On the outside, the olive tree may seem like any other tree. Green leaves, wooden trunk and thin branches. But this humble tree has far more significance than one would imagine, for it has been one of the greatest driving forces of the Jordanian economy for hundreds of years.
USAID Local Enterprise Support Project’s (LENS) support to Zyoud Olive Oil Mill helps numerous local farmers grow and thrive.
Olive trees have a unique place in the shared history and beliefs of Jordanian people and the people of the Levant. Apart from their religious allegories, olive trees are symbols of resilience and resistance, attachment to one’s land, and are considered blessings from God.
Jordan, especially, has a strong kinship to this beloved tree. The trunks of olive trees, which were planted by the Romans in the Jordanian north, stand witness to the country’s history and the history of its people. And since the dawn of the country’s existence, it has taken pride in its national production of olive oil, which competes with the world’s best brands. In fact, Jordan comes in the eighth place among olive-producing nations, with 20 million olive trees supporting 180,000 families. And that is where the story of Fayyad Zyoud begins.
28 December 2016 - Mr. Fayyad Zyoud talks to a group of local farmers about USAID LENS support in the Zyoud Olive Oil Mill in Azraq
In the small town of Azraq, agriculture did not seriously take off until the late 1960s. Azraq had ample water sources and its people, including Fayyad Zyoud’s family, relied for a while on the steady stream to thrive and reach self-sufficiency. “However,” Zyoud said, “in the early 1990s the water levels sank and the people of Azraq started relying increasingly on fuel energy.” There were about 700 farms in Azraq, and by the end of the decade, only 400 remained because of the high energy prices. “With the worsening of the environmental and economic situation,” Zyoud informed us, “the number of trees in Azraq dropped from three million to a pitiful 1.5 million.”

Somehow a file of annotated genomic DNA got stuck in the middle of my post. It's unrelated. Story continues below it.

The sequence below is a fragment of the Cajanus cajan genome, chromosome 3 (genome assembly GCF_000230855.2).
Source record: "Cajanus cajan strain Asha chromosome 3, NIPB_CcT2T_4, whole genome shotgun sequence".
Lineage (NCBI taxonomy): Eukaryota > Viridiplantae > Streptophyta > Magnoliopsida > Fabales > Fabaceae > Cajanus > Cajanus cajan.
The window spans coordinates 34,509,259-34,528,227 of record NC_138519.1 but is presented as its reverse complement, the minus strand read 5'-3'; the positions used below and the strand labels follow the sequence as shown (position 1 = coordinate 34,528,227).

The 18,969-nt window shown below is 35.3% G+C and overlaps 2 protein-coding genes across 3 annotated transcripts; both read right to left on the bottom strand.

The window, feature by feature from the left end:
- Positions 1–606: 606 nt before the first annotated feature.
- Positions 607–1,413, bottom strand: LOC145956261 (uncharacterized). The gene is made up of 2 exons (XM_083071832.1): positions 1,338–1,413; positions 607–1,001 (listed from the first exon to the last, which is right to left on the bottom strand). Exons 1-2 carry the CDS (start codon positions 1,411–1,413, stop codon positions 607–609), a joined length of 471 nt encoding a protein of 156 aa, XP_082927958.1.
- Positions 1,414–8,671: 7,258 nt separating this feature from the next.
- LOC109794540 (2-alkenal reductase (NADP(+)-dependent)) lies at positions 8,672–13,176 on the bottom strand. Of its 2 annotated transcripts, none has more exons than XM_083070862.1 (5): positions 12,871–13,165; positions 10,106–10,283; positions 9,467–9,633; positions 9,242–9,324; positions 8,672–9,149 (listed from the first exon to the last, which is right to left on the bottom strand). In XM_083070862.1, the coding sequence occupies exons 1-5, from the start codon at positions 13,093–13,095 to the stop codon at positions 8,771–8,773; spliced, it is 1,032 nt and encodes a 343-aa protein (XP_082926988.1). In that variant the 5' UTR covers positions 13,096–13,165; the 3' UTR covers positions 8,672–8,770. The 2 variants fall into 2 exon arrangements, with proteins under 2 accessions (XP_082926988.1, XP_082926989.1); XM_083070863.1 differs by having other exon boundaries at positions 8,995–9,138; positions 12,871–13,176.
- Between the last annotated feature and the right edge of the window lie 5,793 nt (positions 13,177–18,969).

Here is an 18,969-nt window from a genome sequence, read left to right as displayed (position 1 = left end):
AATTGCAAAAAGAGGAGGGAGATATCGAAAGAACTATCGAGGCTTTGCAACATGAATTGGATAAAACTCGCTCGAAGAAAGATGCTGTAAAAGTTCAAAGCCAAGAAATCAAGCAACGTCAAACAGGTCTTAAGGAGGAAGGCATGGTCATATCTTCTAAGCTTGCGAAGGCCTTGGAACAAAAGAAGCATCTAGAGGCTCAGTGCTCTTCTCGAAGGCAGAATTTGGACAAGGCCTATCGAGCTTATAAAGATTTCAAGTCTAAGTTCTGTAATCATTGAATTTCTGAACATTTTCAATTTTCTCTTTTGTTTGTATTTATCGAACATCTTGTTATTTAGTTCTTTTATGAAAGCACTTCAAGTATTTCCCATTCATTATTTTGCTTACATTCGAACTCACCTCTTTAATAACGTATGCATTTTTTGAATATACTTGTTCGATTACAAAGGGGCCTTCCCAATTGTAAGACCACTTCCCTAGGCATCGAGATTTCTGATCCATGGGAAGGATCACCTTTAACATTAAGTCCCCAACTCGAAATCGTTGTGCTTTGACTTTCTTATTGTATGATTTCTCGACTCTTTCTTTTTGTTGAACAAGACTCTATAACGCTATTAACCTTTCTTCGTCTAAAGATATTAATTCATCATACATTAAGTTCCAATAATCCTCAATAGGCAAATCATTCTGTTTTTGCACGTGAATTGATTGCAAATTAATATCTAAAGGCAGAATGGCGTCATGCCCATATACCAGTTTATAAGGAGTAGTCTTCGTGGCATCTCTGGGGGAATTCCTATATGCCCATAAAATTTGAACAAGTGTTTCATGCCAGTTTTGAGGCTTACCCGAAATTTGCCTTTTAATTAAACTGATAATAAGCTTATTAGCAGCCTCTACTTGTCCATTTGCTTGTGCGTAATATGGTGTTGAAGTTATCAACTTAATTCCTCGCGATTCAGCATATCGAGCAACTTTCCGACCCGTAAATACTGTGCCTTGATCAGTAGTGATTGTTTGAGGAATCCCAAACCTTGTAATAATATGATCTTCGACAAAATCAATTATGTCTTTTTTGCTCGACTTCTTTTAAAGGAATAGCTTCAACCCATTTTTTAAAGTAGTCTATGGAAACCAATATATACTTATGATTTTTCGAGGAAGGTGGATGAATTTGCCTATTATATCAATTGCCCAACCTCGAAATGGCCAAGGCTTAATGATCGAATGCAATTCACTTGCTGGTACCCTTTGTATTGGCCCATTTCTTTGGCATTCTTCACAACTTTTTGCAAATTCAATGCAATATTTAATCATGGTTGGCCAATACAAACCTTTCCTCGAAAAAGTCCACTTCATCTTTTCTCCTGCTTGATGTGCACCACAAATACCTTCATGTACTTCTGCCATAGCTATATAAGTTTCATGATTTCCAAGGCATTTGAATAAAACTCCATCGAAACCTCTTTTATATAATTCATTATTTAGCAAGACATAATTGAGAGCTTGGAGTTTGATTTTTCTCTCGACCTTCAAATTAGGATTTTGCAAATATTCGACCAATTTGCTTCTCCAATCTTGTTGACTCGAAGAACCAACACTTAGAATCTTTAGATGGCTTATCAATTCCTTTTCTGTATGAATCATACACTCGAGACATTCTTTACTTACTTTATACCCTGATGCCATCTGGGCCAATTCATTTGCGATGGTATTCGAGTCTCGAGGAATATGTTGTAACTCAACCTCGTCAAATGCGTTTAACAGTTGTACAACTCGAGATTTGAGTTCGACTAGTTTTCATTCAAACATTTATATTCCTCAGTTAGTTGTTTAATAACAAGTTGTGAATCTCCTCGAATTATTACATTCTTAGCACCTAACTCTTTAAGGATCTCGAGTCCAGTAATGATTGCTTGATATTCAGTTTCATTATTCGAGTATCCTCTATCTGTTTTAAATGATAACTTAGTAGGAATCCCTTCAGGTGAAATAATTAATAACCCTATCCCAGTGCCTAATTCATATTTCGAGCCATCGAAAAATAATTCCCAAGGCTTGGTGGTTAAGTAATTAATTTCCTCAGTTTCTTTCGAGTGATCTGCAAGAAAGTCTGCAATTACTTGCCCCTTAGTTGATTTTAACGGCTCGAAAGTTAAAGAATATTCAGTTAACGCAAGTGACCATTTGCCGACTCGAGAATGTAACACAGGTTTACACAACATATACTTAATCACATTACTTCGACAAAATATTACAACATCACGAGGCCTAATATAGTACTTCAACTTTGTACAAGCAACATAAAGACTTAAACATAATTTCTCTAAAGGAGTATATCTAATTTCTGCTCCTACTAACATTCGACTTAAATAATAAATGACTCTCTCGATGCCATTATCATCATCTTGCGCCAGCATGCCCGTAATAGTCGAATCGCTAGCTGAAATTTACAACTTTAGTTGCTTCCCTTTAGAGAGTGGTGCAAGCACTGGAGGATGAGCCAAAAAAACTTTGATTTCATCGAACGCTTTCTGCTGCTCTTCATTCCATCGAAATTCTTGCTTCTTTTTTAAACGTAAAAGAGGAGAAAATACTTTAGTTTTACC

Faced with such drastic circumstances, Fayyad Zyoud sought support from the USAID Jordan Local Enterprise Support Project, to enhance the supply chain of his business and support the local olive farming community in Azraq.
With the grant, Al-Zyoud Olive Oil Mill was able to purchase filtering and olive picking machines. “There is only one other oil pressing mill in Azraq,” Zyoud said, “and it does not have a filtering machine.” All oil stored in the mill undergoes a taste test and a chemical test, maintaining consistency and quality. “What is so great about the machines,” Zyoud added, “is that they reduce cost and increase profit for farmers. They are also a much more humane method of work than handpicking.”
With all the obstacles and lack of resources that local olive farmers in Azraq face, Fayyad Zyoud decided to support these farmers with the grant money he received, starting with offering them training programs that covered necessary skills such as olive oil tasting, olive picking, olive growing, etc.
“I can’t tell you how much the support we’ve received helped me personally in my day-to-day work.” Said farmer Mouayad Radwan”. “I learned things I never thought I’d learn from the trainings, especially from the olive oil tasting workshop that taught us how to identify flavors, aromas and quality of olive oil through discussions, exercises and practical tasting sessions.”
Mr. Zyoud is also allowing farmers to use the olive picking machines for a very low price to make their work a little easier and help speed up the process of olive picking. Farmers were also given 100 plastic containers each to store olives properly instead of storing them in bags that normally destroy the harvested olives.
“We used to pick around 30 to 40 thousand olives per day, but now with the introduction of these machines, we collect 350 to 500 thousand olives every single day”, said one of the farmers.
“These farmers are producing some of the country’s finest olives” said Mr. Zyoud. “I’m saying that in full confidence because they’ve been trained by the hands of experts and are using some of the best machines and equipment in the industry. So what we do to support them is that we buy olives from them at a much higher price than what they normally get from other olive oil mills. It’s good business that works for both ends. That’s how you grow an economy. It’s as simple as that!”